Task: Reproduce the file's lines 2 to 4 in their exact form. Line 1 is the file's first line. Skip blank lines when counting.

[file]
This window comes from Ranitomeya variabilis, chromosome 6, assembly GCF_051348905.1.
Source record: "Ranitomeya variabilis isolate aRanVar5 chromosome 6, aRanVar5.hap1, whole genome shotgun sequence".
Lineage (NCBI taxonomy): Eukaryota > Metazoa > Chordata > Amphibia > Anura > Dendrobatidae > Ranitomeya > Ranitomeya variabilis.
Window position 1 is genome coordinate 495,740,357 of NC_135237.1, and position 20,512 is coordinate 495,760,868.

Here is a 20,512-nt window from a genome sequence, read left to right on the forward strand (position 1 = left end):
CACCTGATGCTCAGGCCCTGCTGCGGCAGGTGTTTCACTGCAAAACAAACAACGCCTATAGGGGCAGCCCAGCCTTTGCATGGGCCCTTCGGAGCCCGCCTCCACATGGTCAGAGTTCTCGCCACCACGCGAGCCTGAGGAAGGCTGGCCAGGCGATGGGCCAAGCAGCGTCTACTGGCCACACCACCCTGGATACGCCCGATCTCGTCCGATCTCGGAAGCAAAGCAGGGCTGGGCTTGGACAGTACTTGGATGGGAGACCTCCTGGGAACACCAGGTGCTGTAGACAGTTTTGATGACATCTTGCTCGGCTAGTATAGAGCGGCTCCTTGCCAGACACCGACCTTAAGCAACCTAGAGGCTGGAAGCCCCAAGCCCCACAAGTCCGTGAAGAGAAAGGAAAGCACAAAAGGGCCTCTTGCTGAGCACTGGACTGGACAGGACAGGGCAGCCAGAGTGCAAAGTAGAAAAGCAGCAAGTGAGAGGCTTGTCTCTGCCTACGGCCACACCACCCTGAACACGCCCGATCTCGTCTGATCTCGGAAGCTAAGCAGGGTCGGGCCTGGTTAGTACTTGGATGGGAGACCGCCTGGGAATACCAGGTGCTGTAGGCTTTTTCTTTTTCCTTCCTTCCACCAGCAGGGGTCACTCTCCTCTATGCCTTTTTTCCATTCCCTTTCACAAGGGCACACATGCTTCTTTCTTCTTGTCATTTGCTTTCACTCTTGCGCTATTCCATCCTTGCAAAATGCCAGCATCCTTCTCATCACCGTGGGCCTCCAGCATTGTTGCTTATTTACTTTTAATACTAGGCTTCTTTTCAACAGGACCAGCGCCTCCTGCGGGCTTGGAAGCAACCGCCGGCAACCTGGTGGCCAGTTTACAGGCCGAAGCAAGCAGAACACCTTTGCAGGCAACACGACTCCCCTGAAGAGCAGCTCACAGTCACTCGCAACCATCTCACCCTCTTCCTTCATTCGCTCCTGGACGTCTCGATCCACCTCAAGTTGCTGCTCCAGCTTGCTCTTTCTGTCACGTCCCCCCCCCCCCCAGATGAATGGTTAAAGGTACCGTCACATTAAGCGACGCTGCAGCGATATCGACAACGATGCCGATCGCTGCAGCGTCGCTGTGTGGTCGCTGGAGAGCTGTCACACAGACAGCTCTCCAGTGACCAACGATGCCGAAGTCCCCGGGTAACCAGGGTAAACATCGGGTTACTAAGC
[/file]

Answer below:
Source record: "Ranitomeya variabilis isolate aRanVar5 chromosome 6, aRanVar5.hap1, whole genome shotgun sequence".
Lineage (NCBI taxonomy): Eukaryota > Metazoa > Chordata > Amphibia > Anura > Dendrobatidae > Ranitomeya > Ranitomeya variabilis.
Window position 1 is genome coordinate 495,740,357 of NC_135237.1, and position 20,512 is coordinate 495,760,868.